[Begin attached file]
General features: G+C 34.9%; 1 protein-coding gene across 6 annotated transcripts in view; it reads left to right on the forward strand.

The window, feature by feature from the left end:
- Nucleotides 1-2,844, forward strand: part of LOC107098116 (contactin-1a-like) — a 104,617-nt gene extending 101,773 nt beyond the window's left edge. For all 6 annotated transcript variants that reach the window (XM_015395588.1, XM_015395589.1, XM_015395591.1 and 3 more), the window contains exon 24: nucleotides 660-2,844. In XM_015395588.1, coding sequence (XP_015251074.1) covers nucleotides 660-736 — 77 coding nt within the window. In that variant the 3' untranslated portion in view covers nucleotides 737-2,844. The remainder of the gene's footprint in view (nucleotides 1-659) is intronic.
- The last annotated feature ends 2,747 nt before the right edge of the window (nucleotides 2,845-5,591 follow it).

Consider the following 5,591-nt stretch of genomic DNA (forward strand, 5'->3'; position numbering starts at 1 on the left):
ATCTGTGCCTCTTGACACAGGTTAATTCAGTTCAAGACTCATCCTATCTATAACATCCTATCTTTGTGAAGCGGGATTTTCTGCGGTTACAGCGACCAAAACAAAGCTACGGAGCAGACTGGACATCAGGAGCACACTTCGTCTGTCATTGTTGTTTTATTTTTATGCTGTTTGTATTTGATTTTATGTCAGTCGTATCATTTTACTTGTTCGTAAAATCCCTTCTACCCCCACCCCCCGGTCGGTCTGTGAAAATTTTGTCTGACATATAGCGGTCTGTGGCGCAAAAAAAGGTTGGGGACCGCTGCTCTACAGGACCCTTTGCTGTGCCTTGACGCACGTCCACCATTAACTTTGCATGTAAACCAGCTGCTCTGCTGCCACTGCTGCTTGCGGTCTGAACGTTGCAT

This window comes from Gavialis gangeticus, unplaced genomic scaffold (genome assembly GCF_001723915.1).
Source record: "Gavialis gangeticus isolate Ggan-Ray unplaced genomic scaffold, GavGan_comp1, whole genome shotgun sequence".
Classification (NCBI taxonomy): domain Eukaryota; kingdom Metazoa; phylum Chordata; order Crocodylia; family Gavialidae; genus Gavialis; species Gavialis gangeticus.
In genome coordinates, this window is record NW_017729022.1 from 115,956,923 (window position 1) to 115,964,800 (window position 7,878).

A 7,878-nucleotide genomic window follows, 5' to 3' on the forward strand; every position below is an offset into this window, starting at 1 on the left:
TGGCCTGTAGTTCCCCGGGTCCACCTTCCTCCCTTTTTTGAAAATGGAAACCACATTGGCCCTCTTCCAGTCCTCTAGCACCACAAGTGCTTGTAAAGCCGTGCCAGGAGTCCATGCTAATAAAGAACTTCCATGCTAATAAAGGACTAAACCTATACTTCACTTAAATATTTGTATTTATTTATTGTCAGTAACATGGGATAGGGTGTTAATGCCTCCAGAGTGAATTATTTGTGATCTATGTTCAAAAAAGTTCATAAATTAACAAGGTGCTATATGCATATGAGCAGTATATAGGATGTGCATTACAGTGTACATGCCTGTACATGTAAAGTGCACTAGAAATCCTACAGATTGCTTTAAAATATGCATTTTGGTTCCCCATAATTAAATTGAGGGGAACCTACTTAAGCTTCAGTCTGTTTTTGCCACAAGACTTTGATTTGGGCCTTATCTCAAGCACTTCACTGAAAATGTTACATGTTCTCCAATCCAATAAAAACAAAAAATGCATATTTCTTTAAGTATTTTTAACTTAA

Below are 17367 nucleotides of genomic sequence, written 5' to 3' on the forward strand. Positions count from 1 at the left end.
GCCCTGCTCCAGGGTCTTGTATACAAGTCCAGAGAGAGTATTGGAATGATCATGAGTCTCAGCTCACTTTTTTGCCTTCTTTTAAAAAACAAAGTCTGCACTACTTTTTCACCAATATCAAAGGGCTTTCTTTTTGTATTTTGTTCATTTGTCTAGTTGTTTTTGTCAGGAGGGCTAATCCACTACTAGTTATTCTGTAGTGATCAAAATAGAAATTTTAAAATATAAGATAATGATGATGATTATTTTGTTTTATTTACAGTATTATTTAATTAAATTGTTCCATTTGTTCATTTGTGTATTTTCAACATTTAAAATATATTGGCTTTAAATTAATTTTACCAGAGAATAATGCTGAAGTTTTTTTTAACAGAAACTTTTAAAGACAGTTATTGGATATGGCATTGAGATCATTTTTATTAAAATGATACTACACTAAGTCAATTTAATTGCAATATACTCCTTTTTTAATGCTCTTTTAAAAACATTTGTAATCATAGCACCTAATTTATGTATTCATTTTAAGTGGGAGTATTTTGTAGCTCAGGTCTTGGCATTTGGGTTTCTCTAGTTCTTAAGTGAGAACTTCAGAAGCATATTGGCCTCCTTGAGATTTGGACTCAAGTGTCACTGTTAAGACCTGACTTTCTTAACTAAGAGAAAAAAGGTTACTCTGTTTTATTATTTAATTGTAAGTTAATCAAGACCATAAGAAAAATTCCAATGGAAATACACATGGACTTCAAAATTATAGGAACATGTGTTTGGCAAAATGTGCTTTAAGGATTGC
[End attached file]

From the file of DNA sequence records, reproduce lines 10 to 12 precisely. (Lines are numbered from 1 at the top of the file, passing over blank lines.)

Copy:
In genome coordinates, this window is record NW_017729022.1 from 115,956,923 (window position 1) to 115,964,800 (window position 7,878).

A 7,878-nucleotide genomic window follows, 5' to 3' on the forward strand; every position below is an offset into this window, starting at 1 on the left:
TGGCCTGTAGTTCCCCGGGTCCACCTTCCTCCCTTTTTTGAAAATGGAAACCACATTGGCCCTCTTCCAGTCCTCTAGCACCACAAGTGCTTGTAAAGCCGTGCCAGGAGTCCATGCTAATAAAGAACTTCCATGCTAATAAAGGACTAAACCTATACTTCACTTAAATATTTGTATTTATTTATTGTCAGTAACATGGGATAGGGTGTTAATGCCTCCAGAGTGAATTATTTGTGATCTATGTTCAAAAAAGTTCATAAATTAACAAGGTGCTATATGCATATGAGCAGTATATAGGATGTGCATTACAGTGTACATGCCTGTACATGTAAAGTGCACTAGAAATCCTACAGATTGCTTTAAAATATGCATTTTGGTTCCCCATAATTAAATTGAGGGGAACCTACTTAAGCTTCAGTCTGTTTTTGCCACAAGACTTTGATTTGGGCCTTATCTCAAGCACTTCACTGAAAATGTTACATGTTCTCCAATCCAATAAAAACAAAAAATGCATATTTCTTTAAGTATTTTTAACTTAA